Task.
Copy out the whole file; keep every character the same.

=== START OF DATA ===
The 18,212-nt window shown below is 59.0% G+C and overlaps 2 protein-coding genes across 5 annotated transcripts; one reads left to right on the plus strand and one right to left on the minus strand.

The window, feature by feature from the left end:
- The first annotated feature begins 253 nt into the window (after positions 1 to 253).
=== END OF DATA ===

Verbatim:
The 18,212-nt window shown below is 59.0% G+C and overlaps 2 protein-coding genes across 5 annotated transcripts; one reads left to right on the plus strand and one right to left on the minus strand.

The window, feature by feature from the left end:
- The first annotated feature begins 253 nt into the window (after positions 1 to 253).